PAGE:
Extinct Species Visitation

A couple of weeks ago we took a family trip to Washington DC. This was something we had attempted the last few years but had to cancel one time for a hurricane. This trip wasn’t much better weather wise with temperatures the first day in the 20’s and 40-50mph winds. This made for low wind chills and few people walking on the National Mall. And I really didn’t expect to come up with a story about birds on a family trip to Washington DC. But I did. The problem is it’s on an extinct species visitation.*

On the National History Building’s first floor is an exhibit of birds seen in the Washington DC area. The birds are stuffed and mounted with a brief description of each species.

Like my nemesis the Golden Eagle.

But what caught my eye were the species no longer seen in the area. Or anywhere for that fact.

Because they’re Extinct Species

Just imagine if there were still Carolina Parakeets flying around our area?

Unless I visit another natural history museum this will probably be my only chance to ever see these species. Stuffed and behind glass. Not out in the wild.

Or the huge flocks of the Passenger Pigeon?
Or on a visit to New England encountering the Heath Hen?

And where are we headed with other species? Will they be in this or a similar museum in 150 years? I’m afraid there will be many more than the six that have gone extent since the European settlers arrived.

Another part of the museum had other extinct species, not only ones from the Washington area. Like this Ivory-billed Woodpecker.
Extinct Species Visitation
And another Carolina Parakeet. It’s larger than I expected.

A side note. Of the hundreds of people at the museum, only a few were looking at the birds. Most visitors were at the dinosaurs and elephants and other “exciting” exhibits. These held people’s attention, not inactive, stuffed birds

But my wife pointed out even though my daughter, niece, and nephew don’t spend time in nature, all the parks and museums they visited when young have given them an awareness of nature. And that they should be concerned. Hopefully it will affect all the urban school children running around the museum each day.

* – where I come from in Illinois a visitation is the viewing before a funeral. Hence, extinct species visitation.

Black-billed Magpie Mobbing

While doing a “hawk watch” along the Colorado River on December’s trip I had the opportunity to watch another group of corvids harassing a larger bird. In this case it was a group of Black-billed Magpie mobbing a Red-tailed Hawk.

Before I relate the story it seems I keep running into this kind of action. Back in February I posted the story about a Great Horned Owl being mobbed by a flock of American Crows at Johnson County Park. And in early January I saw a group of Blue Jays harassing and chasing a Red-Shoulder Hawk in Geist Reservoir in Marion County.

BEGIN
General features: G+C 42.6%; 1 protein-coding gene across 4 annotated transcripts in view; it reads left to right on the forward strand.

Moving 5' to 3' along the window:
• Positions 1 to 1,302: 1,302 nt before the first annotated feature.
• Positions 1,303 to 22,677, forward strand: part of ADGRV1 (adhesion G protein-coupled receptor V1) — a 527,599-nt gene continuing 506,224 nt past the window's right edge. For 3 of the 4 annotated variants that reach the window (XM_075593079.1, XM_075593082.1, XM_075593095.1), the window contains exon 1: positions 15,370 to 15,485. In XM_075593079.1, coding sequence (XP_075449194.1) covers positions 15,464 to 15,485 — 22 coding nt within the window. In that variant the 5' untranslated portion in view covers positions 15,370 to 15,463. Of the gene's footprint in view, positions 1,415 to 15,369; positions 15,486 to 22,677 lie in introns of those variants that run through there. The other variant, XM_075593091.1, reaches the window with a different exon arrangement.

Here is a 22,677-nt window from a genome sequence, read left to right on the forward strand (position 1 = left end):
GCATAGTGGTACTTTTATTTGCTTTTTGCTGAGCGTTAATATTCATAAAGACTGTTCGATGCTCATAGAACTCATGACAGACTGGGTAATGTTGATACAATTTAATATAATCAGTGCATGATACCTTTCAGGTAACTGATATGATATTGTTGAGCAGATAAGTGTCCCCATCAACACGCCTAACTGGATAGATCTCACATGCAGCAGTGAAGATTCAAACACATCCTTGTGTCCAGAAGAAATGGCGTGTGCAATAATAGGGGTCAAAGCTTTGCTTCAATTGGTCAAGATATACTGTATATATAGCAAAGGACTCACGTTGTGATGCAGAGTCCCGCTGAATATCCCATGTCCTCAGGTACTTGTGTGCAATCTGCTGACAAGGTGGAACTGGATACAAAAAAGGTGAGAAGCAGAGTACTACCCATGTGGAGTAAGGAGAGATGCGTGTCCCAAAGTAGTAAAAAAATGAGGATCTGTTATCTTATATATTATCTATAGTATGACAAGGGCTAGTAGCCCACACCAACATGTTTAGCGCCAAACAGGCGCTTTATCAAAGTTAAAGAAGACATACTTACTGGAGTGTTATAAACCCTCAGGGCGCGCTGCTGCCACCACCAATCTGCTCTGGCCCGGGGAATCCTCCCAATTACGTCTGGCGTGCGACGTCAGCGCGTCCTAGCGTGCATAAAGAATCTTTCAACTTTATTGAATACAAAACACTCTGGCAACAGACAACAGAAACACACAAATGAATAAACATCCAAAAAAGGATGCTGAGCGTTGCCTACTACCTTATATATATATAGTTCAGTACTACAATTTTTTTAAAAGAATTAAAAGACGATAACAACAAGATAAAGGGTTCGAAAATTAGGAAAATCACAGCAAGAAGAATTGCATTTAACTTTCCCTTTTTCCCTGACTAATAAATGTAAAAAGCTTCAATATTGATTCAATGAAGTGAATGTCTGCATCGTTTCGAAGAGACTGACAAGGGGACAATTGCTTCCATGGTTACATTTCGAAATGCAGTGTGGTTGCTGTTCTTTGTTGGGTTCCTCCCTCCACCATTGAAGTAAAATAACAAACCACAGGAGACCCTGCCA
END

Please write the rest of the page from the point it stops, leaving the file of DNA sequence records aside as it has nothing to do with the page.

Now I haven’t been out in the field much lately. So am I just stumbling upon corvids acting like this or does it happen more than I know? I really can’t answer the question but it appears to happen frequently.

Colorado Black-billed Magpie Mobbing

While scanning for raptors along the Colorado River north of Grand Junction I noticed one, then two, then several Black-billed Magpies flying to a distant tree line. Now this seemed odd since I had only seen and heard one or two in the previous hour. In fact I had noted earlier in the trip I heard many more magpies than I saw. Which struck me as acting like a Blue Jay. Not wanting to be seen unless the need arose.

It didn’t take long to figure out what was happening. The magpies were gathering in one tree. Which meant there was something present they could harass.

How many Black-billed Magpies can you spot in this photo? And the Red-tailed Hawk?
Circled in red are the ten magpies I counted though I know there are at least 5-10 more. The hawk is circled in green.
Black-billed Magpie Mobbing
The Red-tailed Hawk finally had enough and flew off.
But only a little further down the tree line before it stopped and the process started again.

Eventually the dark morph Red-tailed Hawk I had seen earlier appeared and the two flew off together. And the magpies must have lost interest since they did not pursue.

Red-tailed Hawk Nest – Weekend Highlight

This will be a short post which probably won’t hold any interest to anyone else. But there are certain things I like to keep track of through the blog. Like the Red-tailed Hawk nest I’ve been watching.

Once again work and family obligations limited my time birding over the weekend. For once though it’s during the holding game waiting for migration instead of early May. So I didn’t feel as much disappointment only getting out for a few hours.

I previously mentioned the Red-tailed Hawk nest when I happened to see a couple of hawks in the local park. It appeared they were either building a new nest or occupying a previously used nest.  On subsequent trips I didn’t see any activity.

Until this weekend when a hawk was sitting on the nest.

Red-tailed Hawk Nest
The initial view from a distance. The nest is in the center of the photo.
A zoomed view of the nest showing one of the Red-tailed Hawk parents on the nest.

I’m glad to see it’s occupied so I can continue to monitor it though the spring.

Over the years I have seen several Red-tailed Hawk nests and I have to say this looks small. Or is it my memory?